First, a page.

His robocall plan appears to have been advanced in response to the now routine concern of Republicans seeking office in states with a large black voting bloc: how to avoid high black-voter turnout on Election Day. The question the campaign's political director sent in an email to Schurick on Election Day stated the concern succinctly: "What does [Henson] need to make [Baltimore] city turnout stay low?" The answer was provided by Henson and approved by Schurick, who read the text of the proposed call before authorizing it.

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Earlier in the year, the campaign had rejected a proposal by Henson to use robocalls statewide. According to Schurick, the campaign had originally hoped to "woo" crossover black voters. But on Election Day, when it became clear that the plan had failed, Schurick authorized the calls.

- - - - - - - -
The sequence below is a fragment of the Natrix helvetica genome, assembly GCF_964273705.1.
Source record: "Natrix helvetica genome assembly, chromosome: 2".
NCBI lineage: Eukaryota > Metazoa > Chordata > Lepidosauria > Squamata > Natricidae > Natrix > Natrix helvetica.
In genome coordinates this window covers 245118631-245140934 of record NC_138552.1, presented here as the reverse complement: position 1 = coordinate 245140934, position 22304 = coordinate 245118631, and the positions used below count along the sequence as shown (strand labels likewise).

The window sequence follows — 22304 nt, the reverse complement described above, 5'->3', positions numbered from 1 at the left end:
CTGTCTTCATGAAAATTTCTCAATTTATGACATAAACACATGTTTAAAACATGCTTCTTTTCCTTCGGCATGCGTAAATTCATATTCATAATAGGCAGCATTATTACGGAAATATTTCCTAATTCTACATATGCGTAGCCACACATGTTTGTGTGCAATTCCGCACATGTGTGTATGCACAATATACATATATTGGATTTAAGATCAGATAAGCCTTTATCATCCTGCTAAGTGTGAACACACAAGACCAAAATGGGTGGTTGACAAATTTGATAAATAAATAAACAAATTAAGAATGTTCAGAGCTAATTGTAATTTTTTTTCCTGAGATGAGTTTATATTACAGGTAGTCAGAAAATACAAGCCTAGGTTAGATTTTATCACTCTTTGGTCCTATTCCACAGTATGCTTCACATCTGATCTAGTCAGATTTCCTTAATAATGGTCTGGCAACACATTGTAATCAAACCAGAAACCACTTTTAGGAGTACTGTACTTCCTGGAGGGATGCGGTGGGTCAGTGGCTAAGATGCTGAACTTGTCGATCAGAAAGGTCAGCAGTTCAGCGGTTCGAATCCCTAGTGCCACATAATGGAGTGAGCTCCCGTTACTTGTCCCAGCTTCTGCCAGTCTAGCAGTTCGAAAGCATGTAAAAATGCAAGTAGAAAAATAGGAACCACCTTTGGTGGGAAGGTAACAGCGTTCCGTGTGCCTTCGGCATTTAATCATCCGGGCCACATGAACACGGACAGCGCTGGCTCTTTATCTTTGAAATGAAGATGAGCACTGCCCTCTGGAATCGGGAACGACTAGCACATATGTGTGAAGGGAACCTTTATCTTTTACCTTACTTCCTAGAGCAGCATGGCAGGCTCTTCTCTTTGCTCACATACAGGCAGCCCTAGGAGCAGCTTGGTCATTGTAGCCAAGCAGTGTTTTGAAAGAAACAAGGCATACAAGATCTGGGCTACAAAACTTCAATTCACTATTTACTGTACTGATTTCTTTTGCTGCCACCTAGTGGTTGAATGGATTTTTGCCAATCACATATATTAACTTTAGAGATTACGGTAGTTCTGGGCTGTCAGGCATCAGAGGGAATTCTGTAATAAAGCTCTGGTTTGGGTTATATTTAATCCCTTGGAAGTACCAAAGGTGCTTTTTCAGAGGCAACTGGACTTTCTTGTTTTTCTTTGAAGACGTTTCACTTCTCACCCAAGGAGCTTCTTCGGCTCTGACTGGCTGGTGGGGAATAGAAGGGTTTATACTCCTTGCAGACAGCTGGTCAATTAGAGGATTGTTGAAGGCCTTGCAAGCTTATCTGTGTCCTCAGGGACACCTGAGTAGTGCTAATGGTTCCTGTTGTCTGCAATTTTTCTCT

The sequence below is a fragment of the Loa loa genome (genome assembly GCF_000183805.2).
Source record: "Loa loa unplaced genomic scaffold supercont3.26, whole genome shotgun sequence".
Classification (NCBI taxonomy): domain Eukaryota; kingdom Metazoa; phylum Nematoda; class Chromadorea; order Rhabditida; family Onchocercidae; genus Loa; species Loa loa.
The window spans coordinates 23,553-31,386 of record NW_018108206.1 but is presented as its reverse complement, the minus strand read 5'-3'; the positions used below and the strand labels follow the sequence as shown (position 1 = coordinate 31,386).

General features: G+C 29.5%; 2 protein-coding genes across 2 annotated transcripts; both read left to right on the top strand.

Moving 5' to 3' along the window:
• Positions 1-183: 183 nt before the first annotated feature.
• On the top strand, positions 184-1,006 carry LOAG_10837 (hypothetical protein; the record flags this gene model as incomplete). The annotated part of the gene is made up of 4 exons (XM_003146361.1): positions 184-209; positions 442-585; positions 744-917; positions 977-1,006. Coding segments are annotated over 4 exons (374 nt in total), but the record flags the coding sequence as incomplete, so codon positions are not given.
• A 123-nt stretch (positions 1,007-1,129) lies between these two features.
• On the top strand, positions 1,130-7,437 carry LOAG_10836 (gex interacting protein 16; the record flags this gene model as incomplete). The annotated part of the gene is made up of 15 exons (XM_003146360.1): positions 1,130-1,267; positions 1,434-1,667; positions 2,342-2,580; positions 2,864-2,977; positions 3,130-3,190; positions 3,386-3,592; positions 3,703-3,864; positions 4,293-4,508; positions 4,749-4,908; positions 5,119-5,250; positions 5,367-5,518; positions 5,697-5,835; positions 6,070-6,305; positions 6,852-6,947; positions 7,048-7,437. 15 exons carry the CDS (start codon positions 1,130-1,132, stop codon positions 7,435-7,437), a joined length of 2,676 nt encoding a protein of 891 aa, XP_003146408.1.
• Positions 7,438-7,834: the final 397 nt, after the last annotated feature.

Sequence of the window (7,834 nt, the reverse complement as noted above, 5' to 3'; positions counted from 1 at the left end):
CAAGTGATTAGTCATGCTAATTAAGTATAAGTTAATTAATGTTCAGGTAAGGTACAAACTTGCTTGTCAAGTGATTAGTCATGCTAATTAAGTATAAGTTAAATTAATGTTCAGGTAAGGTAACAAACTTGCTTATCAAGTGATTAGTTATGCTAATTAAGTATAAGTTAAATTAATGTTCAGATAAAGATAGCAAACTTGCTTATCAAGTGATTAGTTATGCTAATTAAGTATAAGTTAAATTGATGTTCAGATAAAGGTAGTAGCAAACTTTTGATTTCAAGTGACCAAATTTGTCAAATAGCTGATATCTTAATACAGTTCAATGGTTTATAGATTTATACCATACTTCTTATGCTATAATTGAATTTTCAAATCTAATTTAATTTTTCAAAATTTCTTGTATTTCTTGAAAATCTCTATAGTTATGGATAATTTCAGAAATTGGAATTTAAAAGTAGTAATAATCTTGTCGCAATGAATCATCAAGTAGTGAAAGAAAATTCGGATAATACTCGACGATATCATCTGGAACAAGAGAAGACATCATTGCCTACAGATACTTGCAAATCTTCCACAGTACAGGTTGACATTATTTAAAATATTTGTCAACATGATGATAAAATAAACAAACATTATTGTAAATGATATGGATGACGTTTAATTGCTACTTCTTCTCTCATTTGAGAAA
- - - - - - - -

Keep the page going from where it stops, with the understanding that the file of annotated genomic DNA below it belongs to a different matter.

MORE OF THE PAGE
For black voters in Maryland, this was not the first run-in with Ehrlich's racial manipulations on Election Day. In 2006 the campaign of then-Gov. Ehrlich hired a busload of homeless men (mostly black) from Philadelphia to hand out Ehrlich flyers at voting precincts in Baltimore. The governor's wife, Kendall, reportedly gave the "volunteers" — most of whom had no idea they'd walked into the middle of a racially charged election campaign — a pep talk when they arrived and served doughnuts.